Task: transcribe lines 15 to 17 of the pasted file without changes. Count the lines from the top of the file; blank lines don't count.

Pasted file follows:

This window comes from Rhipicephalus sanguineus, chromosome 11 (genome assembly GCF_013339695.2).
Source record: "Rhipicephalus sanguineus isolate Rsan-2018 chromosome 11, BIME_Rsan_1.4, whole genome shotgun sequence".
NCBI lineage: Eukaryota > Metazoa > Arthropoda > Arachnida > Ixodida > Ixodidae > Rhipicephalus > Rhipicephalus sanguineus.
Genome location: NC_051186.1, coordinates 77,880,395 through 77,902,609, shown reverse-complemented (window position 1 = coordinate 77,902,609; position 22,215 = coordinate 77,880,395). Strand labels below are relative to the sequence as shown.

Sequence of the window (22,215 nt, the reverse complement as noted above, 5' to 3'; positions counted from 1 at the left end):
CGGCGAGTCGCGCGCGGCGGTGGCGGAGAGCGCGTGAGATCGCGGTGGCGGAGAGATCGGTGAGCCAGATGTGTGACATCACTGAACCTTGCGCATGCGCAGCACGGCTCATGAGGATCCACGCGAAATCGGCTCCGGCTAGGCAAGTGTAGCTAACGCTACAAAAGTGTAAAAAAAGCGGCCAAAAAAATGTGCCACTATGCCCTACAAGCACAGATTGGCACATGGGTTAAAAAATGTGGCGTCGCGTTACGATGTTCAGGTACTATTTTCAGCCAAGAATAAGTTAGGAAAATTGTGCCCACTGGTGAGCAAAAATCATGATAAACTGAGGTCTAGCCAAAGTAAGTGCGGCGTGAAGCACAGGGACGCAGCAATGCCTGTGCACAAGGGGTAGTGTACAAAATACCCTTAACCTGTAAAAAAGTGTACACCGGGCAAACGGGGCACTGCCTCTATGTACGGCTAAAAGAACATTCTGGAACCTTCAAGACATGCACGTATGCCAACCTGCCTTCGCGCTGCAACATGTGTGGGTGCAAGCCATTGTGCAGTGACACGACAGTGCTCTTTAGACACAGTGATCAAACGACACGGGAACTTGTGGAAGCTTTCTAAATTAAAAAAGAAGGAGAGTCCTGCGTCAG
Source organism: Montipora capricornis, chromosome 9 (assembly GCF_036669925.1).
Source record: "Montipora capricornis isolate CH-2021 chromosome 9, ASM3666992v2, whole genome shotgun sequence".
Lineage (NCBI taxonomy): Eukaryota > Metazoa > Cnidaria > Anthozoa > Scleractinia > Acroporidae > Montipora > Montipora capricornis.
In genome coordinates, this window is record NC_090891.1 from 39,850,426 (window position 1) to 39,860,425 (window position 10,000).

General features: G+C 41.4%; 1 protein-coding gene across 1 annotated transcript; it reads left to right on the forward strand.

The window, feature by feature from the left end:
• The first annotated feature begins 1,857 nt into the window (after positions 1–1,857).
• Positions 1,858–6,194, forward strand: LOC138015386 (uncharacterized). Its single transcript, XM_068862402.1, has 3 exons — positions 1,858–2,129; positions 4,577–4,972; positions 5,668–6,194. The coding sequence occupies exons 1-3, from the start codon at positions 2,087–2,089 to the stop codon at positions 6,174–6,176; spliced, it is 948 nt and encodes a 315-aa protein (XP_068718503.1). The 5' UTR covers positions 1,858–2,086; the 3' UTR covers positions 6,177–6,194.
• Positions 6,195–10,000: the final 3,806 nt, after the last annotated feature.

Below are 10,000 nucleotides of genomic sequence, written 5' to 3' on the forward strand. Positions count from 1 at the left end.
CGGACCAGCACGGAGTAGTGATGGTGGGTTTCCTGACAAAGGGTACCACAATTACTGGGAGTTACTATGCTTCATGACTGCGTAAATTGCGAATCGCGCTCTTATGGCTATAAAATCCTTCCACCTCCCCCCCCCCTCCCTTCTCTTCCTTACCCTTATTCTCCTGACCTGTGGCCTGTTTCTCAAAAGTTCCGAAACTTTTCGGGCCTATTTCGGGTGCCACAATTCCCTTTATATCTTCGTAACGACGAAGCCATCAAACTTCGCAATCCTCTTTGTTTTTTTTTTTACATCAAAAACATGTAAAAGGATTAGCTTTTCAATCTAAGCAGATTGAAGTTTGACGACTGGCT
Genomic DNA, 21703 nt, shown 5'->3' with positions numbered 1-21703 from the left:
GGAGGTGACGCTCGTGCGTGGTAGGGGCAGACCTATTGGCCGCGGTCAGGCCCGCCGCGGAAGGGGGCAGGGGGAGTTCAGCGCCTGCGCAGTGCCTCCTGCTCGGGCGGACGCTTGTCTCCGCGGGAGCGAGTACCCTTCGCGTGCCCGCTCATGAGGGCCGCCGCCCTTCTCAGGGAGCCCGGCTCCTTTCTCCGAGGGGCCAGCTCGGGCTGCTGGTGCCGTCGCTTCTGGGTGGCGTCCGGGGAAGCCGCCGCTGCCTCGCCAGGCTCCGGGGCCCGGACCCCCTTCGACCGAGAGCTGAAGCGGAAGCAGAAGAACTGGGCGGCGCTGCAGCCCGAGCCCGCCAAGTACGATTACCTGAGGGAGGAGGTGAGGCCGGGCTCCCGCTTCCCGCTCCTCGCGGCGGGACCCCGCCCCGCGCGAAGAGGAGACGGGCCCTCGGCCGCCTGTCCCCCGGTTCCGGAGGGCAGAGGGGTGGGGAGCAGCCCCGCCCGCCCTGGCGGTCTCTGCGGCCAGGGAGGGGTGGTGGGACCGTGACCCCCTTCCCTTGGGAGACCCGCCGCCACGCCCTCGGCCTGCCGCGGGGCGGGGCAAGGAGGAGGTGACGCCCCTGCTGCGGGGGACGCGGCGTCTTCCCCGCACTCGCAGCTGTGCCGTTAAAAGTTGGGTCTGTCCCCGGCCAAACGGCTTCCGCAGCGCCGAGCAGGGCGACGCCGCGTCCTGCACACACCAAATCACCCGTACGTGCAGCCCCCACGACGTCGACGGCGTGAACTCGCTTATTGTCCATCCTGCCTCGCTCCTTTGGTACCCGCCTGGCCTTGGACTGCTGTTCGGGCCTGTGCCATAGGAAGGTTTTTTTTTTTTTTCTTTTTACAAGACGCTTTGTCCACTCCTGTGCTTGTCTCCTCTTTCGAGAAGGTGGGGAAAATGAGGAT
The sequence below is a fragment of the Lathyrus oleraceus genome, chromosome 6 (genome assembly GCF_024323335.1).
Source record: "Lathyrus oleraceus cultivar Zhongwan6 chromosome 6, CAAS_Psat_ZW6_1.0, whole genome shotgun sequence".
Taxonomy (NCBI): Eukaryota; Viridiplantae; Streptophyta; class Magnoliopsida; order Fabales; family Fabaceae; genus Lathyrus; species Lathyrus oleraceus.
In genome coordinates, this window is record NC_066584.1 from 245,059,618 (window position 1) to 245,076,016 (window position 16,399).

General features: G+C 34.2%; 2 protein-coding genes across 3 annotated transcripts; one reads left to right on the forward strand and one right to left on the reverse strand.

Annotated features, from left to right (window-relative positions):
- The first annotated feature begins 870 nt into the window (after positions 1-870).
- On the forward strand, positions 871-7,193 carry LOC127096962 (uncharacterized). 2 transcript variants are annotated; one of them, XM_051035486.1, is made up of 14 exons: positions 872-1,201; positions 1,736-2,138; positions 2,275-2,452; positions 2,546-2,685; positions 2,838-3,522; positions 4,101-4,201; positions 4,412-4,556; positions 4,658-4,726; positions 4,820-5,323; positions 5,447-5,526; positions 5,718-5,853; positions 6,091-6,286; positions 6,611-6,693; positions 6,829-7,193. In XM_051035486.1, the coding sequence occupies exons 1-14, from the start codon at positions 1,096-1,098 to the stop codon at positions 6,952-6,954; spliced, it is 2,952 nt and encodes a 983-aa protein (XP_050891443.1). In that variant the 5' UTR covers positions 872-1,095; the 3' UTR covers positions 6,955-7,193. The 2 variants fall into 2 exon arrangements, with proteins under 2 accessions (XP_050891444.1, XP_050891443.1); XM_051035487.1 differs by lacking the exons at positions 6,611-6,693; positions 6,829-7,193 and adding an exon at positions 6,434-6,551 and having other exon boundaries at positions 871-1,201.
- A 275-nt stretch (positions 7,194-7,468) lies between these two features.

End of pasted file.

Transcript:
• Positions 6,195–10,000: the final 3,806 nt, after the last annotated feature.

Below are 10,000 nucleotides of genomic sequence, written 5' to 3' on the forward strand. Positions count from 1 at the left end.
CGGACCAGCACGGAGTAGTGATGGTGGGTTTCCTGACAAAGGGTACCACAATTACTGGGAGTTACTATGCTTCATGACTGCGTAAATTGCGAATCGCGCTCTTATGGCTATAAAATCCTTCCACCTCCCCCCCCCCTCCCTTCTCTTCCTTACCCTTATTCTCCTGACCTGTGGCCTGTTTCTCAAAAGTTCCGAAACTTTTCGGGCCTATTTCGGGTGCCACAATTCCCTTTATATCTTCGTAACGACGAAGCCATCAAACTTCGCAATCCTCTTTGTTTTTTTTTTTACATCAAAAACATGTAAAAGGATTAGCTTTTCAATCTAAGCAGATTGAAGTTTGACGACTGGCT